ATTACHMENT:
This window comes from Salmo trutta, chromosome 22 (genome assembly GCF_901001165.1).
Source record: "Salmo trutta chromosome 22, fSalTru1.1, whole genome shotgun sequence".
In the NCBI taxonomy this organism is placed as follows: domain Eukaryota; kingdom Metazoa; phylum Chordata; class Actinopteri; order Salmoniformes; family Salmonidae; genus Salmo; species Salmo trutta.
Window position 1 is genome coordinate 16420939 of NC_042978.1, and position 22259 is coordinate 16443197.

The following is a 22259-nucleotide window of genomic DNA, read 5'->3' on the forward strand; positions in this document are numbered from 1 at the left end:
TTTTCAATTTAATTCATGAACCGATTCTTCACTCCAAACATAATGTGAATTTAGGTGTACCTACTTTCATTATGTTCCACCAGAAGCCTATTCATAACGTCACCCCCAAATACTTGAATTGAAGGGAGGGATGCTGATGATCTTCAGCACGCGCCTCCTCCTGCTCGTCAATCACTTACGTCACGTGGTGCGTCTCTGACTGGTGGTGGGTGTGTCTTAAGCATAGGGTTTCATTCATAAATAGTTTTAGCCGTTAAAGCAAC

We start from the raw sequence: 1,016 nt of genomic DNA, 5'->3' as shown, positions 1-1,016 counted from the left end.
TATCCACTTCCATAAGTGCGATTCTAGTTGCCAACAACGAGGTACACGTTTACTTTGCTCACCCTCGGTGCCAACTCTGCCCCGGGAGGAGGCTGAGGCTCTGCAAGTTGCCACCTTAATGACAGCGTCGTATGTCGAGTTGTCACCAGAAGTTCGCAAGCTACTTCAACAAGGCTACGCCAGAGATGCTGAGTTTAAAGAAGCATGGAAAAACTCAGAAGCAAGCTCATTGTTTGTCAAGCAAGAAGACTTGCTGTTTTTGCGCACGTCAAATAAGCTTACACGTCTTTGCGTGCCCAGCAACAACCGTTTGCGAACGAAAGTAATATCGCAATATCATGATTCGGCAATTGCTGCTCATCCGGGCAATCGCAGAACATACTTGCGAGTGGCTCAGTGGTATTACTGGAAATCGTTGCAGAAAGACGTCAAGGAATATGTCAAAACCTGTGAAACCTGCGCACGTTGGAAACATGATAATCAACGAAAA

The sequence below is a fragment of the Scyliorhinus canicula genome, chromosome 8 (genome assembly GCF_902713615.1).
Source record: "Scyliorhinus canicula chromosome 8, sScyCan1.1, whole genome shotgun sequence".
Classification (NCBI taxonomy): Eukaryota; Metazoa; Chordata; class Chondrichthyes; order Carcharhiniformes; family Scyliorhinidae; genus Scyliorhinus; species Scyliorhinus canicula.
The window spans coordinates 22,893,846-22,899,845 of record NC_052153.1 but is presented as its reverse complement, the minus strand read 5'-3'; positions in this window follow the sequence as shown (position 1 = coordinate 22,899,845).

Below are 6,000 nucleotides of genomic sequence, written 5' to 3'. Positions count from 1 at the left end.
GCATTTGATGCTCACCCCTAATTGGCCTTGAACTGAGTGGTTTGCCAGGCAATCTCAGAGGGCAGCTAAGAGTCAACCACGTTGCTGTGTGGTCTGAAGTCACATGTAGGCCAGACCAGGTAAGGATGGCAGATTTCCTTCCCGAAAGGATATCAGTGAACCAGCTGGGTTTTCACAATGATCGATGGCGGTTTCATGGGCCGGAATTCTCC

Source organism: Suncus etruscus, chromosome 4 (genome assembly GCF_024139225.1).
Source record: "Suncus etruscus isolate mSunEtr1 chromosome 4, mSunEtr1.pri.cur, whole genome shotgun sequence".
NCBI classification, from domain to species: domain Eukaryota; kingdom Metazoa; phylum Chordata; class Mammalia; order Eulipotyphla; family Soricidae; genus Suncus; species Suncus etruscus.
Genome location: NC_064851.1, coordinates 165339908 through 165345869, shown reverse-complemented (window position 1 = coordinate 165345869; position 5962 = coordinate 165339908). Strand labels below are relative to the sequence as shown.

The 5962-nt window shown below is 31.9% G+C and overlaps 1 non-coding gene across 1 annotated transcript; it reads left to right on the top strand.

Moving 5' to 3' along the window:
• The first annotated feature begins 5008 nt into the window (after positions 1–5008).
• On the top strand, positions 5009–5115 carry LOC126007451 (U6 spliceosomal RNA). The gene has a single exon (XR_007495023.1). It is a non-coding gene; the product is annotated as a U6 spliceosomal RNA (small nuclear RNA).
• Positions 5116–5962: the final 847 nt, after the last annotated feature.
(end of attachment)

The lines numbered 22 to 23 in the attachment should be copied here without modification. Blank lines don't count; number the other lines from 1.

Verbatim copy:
• On the top strand, positions 5009–5115 carry LOC126007451 (U6 spliceosomal RNA). The gene has a single exon (XR_007495023.1). It is a non-coding gene; the product is annotated as a U6 spliceosomal RNA (small nuclear RNA).
• Positions 5116–5962: the final 847 nt, after the last annotated feature.